What is critical thinking

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Definition:  Critical thinking is the conscious, logical and systematic application of judgment to issues you care about.   <end>

We have found when it is done well, it looks like just plain common sense.  But, done poorly, it can look like a word game promoting negativity, confusion and indecision.

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About RIck

Rick Wells is VP of Research and Development for Business Processes Inc. His job is developing better ways to analyze high impact issues and tame complexity. He has a B.S. in Engineering Physics, and M. Educational Psychology. He is ABD (all but dissertation) from University of Michigan. He grew up in Toledo, Ohio. He lives in San Diego. He is married with 4 step kids who he loves as his own. He is grandpa to 6.

3 thoughts on “What is critical thinking

  1. IS CRITICAL THINKING CREATIVE? [Presuppositional Reasoning].

    YES, it can be. For example, one of the key questions we use in evaluating potential causes of problems is “If this were the true cause, would we expect these facts.” Gaps between what we would expect to see and what we actually see spurs our thinking to create better fitting potential causes. This method of adjusting an hypothesis using new ideas in order to better fit the facts is called “presuppositional reasoning”. This has a noble track record in scientific innovation including: Einstein’s theory of relativity from noticing anomalies about electromagnetism and the speed of light; Copernicus’s planets around the sun insight; and most recently the theory of dark matter and dark energy which was an attempt to explain unexpected data about the expansion of the universe and the clustering of galaxies. We teach a version of this method in our Problem Solving process and it has proven to be very powerful.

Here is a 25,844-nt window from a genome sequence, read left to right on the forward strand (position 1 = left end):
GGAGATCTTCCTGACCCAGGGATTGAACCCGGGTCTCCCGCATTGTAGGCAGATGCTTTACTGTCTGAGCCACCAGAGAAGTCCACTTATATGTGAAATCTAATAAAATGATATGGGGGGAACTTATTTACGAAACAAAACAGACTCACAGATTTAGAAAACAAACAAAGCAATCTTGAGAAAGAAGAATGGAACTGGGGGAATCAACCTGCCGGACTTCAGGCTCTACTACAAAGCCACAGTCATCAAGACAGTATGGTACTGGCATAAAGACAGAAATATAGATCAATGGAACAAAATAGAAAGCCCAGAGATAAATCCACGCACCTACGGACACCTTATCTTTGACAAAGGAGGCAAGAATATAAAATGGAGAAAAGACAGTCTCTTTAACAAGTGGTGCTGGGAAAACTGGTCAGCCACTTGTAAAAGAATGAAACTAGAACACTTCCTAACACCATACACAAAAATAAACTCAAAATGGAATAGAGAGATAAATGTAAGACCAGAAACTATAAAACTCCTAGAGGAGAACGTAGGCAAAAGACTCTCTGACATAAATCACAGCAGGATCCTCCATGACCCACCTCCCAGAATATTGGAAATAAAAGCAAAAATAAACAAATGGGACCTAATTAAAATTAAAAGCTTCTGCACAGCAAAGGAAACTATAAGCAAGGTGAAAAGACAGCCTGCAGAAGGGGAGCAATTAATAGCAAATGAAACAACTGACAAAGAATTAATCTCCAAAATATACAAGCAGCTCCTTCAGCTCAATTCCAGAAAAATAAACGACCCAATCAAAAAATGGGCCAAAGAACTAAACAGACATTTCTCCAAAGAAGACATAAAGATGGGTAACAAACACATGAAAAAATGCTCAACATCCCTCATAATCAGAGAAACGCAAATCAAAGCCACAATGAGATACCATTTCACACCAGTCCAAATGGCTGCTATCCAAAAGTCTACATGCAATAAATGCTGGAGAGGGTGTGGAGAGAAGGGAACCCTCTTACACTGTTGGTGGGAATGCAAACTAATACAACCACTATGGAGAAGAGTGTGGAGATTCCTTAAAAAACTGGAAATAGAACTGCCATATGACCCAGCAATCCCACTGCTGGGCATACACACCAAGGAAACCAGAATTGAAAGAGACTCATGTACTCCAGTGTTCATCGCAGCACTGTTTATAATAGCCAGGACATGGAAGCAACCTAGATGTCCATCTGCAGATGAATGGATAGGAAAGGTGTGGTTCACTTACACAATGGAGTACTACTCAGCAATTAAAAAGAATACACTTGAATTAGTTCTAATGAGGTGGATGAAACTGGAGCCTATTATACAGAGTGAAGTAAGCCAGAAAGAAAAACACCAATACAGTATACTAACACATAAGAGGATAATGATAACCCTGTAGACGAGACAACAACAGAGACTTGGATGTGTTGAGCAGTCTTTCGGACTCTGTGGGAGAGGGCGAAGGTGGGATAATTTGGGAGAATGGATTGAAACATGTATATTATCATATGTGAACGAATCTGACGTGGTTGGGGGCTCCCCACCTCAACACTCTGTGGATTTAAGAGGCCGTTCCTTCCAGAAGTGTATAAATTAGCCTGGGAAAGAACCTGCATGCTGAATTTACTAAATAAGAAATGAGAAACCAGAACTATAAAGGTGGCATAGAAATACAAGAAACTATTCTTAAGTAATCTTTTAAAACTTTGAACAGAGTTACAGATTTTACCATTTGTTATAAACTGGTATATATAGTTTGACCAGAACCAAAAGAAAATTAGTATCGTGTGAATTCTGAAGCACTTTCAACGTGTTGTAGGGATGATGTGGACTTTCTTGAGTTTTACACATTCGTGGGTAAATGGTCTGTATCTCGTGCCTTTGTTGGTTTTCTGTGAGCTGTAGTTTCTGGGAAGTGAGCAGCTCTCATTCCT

Many people believe critical thinking is just being negative or doubting everything. This is NOT a useful way of approaching it. Judgments need not be negative. They can be positive, too. It also takes judgment to specify what you think is more or less likely to be true, based upon your own analysis and confidence (judgment again) in your data sources.

  3. 100 QUESTIONS???

    Another “critical thinking” approach we’ve seen is to amass a huge list of questions. This approach is unwieldy and does not lead directly to the resolution of issues as our approach of organizing a select number of questions within a limited number of purpose-driven tools. The purpose at hand points to the right tool. And the tool contains the necessary questions in the proper sequence to accomplish that purpose. Our critical thinking framework contains four such tools made up of a limited number of questions that work synergistically together.

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